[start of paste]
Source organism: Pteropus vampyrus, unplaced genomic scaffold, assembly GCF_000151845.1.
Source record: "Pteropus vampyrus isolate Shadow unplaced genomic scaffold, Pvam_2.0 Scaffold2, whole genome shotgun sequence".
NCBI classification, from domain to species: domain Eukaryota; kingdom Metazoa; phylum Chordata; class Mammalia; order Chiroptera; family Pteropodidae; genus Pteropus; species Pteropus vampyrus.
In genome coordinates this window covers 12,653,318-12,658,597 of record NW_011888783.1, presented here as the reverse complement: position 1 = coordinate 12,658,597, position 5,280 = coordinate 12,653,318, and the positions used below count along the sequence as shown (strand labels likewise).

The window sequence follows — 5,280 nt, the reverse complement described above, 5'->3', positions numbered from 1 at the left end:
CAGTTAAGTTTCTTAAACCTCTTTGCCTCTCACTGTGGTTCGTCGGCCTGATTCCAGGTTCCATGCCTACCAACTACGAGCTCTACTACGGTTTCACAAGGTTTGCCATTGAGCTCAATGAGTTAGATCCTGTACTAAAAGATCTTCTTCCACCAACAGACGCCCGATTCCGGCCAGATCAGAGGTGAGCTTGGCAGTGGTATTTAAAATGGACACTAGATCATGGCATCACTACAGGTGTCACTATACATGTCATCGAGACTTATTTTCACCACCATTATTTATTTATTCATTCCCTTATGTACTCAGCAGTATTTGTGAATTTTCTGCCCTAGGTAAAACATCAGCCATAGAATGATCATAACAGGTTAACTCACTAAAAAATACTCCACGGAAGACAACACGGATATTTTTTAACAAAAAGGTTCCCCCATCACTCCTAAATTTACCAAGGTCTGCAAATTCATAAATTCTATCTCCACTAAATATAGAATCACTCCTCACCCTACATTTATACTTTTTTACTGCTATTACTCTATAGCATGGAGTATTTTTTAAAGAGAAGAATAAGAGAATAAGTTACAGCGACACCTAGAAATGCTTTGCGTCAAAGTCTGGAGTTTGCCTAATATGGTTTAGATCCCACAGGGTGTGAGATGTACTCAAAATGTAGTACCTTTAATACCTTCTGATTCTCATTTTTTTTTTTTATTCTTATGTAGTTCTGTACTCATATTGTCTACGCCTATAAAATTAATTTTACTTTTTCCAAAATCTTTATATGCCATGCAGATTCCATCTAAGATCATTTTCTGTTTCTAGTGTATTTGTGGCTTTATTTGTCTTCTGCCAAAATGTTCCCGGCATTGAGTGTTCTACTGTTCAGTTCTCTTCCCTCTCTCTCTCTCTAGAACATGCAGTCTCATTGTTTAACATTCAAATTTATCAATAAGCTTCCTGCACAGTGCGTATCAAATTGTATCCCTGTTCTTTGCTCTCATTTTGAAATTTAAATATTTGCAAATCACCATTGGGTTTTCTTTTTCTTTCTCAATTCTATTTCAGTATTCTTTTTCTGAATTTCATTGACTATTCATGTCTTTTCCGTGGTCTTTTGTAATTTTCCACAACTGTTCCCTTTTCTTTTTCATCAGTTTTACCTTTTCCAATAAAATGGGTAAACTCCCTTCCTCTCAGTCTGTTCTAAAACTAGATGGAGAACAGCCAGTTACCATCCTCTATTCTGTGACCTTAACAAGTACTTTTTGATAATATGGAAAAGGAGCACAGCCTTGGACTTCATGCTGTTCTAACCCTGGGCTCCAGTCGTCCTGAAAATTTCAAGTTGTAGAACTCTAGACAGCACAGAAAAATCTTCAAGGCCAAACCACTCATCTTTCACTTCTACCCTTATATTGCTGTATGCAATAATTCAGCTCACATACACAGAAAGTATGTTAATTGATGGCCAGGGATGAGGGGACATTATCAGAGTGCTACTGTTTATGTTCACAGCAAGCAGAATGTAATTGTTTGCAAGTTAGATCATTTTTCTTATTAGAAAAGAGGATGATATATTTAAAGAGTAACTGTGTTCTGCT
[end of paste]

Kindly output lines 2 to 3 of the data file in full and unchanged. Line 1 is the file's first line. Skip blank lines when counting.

Source record: "Pteropus vampyrus isolate Shadow unplaced genomic scaffold, Pvam_2.0 Scaffold2, whole genome shotgun sequence".
NCBI classification, from domain to species: domain Eukaryota; kingdom Metazoa; phylum Chordata; class Mammalia; order Chiroptera; family Pteropodidae; genus Pteropus; species Pteropus vampyrus.